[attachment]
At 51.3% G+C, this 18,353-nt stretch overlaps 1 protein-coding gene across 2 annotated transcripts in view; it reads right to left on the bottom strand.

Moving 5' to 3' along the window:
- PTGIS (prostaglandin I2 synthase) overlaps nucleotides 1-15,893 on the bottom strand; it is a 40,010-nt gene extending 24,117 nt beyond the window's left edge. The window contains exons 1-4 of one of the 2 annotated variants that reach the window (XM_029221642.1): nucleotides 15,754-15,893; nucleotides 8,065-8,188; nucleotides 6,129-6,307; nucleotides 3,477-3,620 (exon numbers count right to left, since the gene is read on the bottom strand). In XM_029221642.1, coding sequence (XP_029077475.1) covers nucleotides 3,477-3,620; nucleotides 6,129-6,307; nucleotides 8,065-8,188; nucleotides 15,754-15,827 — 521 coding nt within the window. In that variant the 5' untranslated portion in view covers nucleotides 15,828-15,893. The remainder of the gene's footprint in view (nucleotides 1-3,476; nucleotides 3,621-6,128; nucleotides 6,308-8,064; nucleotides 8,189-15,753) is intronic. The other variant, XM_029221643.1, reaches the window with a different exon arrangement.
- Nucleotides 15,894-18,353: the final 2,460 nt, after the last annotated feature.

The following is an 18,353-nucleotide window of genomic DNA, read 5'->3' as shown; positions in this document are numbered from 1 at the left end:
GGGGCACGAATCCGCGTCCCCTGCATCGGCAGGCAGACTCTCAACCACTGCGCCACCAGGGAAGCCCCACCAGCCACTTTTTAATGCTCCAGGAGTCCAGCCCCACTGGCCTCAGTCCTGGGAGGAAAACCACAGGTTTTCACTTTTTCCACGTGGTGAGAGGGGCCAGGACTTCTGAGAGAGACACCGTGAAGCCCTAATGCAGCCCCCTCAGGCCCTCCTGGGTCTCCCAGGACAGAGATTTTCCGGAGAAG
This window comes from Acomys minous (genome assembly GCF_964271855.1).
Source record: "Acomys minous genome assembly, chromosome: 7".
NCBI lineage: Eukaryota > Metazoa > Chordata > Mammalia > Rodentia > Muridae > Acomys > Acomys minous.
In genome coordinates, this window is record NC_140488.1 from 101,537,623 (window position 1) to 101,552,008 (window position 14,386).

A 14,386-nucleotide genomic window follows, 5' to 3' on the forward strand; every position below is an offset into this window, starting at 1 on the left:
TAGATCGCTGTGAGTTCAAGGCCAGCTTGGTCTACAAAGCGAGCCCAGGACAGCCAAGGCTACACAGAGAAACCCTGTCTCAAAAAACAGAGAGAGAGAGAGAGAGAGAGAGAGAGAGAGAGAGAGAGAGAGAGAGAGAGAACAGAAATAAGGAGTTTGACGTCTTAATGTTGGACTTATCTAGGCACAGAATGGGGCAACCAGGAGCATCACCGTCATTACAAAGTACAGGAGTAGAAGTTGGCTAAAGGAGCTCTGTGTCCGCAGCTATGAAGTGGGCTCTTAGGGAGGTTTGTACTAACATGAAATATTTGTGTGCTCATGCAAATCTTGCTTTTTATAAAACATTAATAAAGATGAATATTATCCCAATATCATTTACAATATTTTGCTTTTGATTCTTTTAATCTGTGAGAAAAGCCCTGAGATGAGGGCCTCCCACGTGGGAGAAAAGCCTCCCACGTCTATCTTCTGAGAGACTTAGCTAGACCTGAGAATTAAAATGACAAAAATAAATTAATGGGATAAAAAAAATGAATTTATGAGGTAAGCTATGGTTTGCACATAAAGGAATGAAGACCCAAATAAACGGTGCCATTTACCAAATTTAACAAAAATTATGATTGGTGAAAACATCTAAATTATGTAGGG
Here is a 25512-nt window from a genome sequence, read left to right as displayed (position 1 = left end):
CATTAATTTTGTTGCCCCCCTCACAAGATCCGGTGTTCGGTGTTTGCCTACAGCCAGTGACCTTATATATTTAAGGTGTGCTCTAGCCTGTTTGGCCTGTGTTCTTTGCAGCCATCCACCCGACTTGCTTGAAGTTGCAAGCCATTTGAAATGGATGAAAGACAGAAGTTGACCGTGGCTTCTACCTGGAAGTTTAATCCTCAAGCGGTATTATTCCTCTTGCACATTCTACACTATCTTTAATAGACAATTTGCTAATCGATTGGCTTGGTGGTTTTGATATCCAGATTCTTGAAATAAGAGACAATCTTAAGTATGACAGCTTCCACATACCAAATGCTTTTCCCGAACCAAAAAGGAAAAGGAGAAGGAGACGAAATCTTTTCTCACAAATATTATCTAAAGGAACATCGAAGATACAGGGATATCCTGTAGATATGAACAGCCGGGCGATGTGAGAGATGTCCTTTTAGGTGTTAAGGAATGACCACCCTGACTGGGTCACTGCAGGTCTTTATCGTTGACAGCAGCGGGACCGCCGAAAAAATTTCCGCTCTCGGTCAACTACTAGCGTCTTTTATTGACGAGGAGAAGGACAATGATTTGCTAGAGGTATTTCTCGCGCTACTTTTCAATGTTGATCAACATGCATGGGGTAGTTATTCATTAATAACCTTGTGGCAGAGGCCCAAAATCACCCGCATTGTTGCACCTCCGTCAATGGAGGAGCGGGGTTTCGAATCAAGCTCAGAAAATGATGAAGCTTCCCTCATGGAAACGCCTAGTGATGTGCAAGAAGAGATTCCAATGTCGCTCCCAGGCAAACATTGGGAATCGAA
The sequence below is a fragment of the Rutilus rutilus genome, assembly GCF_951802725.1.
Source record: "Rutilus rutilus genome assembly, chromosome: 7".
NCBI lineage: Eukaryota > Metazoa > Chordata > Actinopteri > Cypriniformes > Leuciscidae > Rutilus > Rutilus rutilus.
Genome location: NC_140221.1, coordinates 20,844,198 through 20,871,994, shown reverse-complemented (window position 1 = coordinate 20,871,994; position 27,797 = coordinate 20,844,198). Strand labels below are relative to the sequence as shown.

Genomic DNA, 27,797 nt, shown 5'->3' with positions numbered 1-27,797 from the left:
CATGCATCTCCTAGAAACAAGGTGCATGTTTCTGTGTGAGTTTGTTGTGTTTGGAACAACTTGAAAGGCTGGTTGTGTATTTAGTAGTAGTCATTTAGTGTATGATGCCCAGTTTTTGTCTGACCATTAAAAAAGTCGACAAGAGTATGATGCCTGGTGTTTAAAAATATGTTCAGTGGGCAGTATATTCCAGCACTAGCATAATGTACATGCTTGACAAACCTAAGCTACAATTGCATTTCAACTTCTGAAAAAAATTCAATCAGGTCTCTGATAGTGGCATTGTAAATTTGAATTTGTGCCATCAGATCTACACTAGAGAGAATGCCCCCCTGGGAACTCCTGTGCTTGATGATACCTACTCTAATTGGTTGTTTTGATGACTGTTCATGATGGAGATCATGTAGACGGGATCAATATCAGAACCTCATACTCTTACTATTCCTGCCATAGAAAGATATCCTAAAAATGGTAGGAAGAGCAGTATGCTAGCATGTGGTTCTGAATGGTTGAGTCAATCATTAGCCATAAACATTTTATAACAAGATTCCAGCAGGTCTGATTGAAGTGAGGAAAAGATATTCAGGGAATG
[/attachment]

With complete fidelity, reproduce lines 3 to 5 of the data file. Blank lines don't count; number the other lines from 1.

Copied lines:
- PTGIS (prostaglandin I2 synthase) overlaps nucleotides 1-15,893 on the bottom strand; it is a 40,010-nt gene extending 24,117 nt beyond the window's left edge. The window contains exons 1-4 of one of the 2 annotated variants that reach the window (XM_029221642.1): nucleotides 15,754-15,893; nucleotides 8,065-8,188; nucleotides 6,129-6,307; nucleotides 3,477-3,620 (exon numbers count right to left, since the gene is read on the bottom strand). In XM_029221642.1, coding sequence (XP_029077475.1) covers nucleotides 3,477-3,620; nucleotides 6,129-6,307; nucleotides 8,065-8,188; nucleotides 15,754-15,827 — 521 coding nt within the window. In that variant the 5' untranslated portion in view covers nucleotides 15,828-15,893. The remainder of the gene's footprint in view (nucleotides 1-3,476; nucleotides 3,621-6,128; nucleotides 6,308-8,064; nucleotides 8,189-15,753) is intronic. The other variant, XM_029221643.1, reaches the window with a different exon arrangement.
- Nucleotides 15,894-18,353: the final 2,460 nt, after the last annotated feature.

The following is an 18,353-nucleotide window of genomic DNA, read 5'->3' as shown; positions in this document are numbered from 1 at the left end: